@emacsen @ravi you can certainly find fault in Quicksy, it is not perfect. It solves one problem well, that is convenience with interoperability for communications. If you like you can focus on what is missing. If you feel strongly, you can even implement what you proposed.

@praveen @ravi

When someone makes a claim, security, privacy, and distributed, we should hold them to it.

If not, and we gloss over the problems, then we end up with PGP, which no one uses, or Signal, which is great, but centralized.

Quicksy is just another centralized service, with even more problems than Signal- but it interoperates with XMPP.

@emacsen @ravi you clearly did not get the point of Quicksy or refuse to accept it. Interoperability with xmpp is in itself a great step compared to Signal. I'm not forced to use Quicksy and I don't use Quicksy, but I can recommend Quicksy to people who find plain xmpp confusing or inconvenient. It serves both requirements.

@emacsen @praveen @ravi Quicksy is WhatsApp but FOSS and with s2s left on. Unlike WhatsApp, I should be able to chat with people on Quicksy via my own XMPP server. It kind of bridges the great divide.

For a variety of threat models, phone numbers are an out of the gate fail. But this is the state of things in mainstream IM. A lot of people claim that phone numbers are "easy", but I can never remember them and they might as well be a hash or a QR code.

@bob well, I don't use Quicksy myself. If people are willing to take a bit more extra steps, we tell them to use plain xmpp. It is just an extra option for people who insist on exact same experience as WhatsApp.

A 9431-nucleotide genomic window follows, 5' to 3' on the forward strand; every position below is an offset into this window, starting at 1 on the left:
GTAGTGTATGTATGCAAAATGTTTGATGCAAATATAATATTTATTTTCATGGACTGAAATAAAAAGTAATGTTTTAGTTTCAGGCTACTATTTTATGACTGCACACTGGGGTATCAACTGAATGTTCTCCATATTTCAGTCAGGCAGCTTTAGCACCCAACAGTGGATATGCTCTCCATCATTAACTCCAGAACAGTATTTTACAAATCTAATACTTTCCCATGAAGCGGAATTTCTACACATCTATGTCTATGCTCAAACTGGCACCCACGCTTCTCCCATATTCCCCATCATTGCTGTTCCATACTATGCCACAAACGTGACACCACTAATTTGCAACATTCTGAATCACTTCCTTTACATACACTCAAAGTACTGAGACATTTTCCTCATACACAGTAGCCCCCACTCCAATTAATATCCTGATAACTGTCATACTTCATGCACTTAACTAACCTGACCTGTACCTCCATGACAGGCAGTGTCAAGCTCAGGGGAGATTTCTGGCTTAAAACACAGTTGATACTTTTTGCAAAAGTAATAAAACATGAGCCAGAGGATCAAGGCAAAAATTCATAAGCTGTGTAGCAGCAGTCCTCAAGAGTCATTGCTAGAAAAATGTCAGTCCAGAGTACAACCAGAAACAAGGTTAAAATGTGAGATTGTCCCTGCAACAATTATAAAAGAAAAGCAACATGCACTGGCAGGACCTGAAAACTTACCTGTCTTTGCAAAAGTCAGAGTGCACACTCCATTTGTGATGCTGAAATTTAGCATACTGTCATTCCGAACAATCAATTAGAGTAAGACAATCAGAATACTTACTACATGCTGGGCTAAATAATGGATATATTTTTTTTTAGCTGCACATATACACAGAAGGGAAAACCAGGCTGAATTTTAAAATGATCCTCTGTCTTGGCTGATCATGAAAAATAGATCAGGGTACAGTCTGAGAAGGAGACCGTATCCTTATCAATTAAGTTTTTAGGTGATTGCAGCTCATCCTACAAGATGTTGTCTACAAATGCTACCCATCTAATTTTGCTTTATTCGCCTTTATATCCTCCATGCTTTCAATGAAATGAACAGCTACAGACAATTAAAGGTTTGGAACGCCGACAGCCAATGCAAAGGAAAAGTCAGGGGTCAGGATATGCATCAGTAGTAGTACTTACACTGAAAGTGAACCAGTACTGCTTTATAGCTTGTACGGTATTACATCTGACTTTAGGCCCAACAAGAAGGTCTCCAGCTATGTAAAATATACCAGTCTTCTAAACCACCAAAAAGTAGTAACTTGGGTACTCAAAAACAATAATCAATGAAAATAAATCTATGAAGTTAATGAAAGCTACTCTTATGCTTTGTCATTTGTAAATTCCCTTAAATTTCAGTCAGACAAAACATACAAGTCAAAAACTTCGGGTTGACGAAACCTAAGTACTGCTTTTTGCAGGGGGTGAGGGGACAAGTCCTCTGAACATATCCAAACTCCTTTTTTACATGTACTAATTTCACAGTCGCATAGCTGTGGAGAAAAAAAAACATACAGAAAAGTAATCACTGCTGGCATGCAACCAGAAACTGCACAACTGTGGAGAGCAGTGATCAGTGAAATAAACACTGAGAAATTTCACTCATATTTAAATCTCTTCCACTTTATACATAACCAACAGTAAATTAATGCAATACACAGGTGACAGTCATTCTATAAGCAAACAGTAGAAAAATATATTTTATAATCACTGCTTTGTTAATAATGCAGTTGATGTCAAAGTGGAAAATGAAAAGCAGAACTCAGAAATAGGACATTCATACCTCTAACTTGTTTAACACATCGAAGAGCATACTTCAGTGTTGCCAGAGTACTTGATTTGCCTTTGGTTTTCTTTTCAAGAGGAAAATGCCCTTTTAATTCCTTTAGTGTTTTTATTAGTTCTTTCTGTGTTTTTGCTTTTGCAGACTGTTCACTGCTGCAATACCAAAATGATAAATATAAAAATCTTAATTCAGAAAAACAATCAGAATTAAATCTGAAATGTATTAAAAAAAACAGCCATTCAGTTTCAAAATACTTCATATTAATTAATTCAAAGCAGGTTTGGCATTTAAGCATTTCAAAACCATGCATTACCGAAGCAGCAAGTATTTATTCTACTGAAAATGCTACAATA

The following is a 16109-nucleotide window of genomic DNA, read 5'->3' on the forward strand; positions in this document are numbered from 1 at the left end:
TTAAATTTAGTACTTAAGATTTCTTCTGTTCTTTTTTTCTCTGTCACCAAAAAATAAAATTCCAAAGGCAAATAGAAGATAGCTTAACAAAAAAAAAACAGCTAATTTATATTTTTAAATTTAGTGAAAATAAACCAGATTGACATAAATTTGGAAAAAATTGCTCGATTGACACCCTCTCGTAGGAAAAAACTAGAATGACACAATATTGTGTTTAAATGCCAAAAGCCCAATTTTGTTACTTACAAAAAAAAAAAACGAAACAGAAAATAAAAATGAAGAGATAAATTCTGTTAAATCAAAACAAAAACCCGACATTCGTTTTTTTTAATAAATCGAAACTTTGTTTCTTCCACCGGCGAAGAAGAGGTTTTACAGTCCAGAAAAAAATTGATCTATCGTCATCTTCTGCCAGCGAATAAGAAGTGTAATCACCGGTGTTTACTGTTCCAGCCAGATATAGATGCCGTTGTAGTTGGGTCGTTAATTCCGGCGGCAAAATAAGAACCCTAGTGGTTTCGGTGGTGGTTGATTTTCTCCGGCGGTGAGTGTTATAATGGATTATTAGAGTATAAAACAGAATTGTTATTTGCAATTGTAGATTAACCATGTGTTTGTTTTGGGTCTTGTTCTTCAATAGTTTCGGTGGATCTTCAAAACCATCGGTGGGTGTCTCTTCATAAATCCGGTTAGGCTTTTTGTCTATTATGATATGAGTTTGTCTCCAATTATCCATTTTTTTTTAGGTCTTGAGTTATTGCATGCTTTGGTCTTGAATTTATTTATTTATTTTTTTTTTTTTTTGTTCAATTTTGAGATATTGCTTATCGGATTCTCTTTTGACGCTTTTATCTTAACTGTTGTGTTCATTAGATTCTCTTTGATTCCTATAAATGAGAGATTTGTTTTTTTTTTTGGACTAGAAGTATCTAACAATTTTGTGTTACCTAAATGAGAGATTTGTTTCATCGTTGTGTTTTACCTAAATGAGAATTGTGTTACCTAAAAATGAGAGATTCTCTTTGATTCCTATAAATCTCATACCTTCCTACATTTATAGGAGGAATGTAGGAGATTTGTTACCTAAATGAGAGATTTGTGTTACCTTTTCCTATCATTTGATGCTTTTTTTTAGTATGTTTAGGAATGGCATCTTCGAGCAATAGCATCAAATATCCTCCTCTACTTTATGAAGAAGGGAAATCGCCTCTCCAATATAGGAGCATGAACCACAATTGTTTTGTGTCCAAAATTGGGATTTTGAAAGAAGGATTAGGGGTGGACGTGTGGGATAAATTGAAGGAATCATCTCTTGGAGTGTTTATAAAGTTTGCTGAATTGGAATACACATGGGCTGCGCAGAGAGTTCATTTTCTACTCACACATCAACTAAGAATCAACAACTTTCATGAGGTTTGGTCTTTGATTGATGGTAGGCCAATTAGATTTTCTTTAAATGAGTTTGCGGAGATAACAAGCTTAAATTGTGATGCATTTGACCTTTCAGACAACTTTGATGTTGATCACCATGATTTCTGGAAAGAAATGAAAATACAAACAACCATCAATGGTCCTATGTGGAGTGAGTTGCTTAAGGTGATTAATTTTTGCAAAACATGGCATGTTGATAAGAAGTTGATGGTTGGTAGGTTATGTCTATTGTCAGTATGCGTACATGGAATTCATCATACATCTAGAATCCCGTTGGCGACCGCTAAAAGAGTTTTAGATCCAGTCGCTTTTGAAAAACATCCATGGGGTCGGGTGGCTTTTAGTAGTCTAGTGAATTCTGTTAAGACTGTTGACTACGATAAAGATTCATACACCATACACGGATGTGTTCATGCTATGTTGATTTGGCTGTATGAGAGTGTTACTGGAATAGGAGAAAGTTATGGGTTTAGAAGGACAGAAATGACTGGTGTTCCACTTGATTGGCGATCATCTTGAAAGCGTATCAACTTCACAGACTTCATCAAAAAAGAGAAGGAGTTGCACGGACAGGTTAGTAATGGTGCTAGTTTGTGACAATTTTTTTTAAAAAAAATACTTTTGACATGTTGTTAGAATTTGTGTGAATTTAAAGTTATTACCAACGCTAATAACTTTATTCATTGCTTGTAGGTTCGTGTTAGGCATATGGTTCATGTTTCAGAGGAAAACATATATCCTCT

@praveen @ravi


We *could* do better. It wouldn't even be all that hard. Make secure identifiers, then attenuate them. That's what I think AP should do too and wrote about.

Now for discoverability- again, simple problem. Server sends a message to its known peers asking about a phone number (or email or anything else) in a secure way, and sending along a "friend" capability, where the identifier is the phone #/email.

Voila, secure IM and contact discovery.

@emacsen @ravi it is not centralized, because you can talk to Quicksy users without being forced to sign up to Quicksy unlike Signal. I don't use Signal or Quicksy, but I talk to Quicksy users and I don't need the directory functionality. It is not an essential feature.

@emacsen We recommend Quicksy to those who are not comfortable with XMPP/matrix. Whatever you are suggesting can be implemented too. Are you interested in talking to the Quicksy developer? Or maybe implementing these things on a different server? Interoperability gives possiblities like these too which centralized things like Telegram or Signal doesn't(WhatsApp being nonfree software is out of the question). @praveen

@ravi @praveen

I'd be happy to talk about it; I don't have spare cycles, but I'd be happy to offer help where I can.

But if you want a hint at it, look at the suggestions for ActivityPub I've made.

Or look at Spritely's design- It's basically me suggesting major parts of that.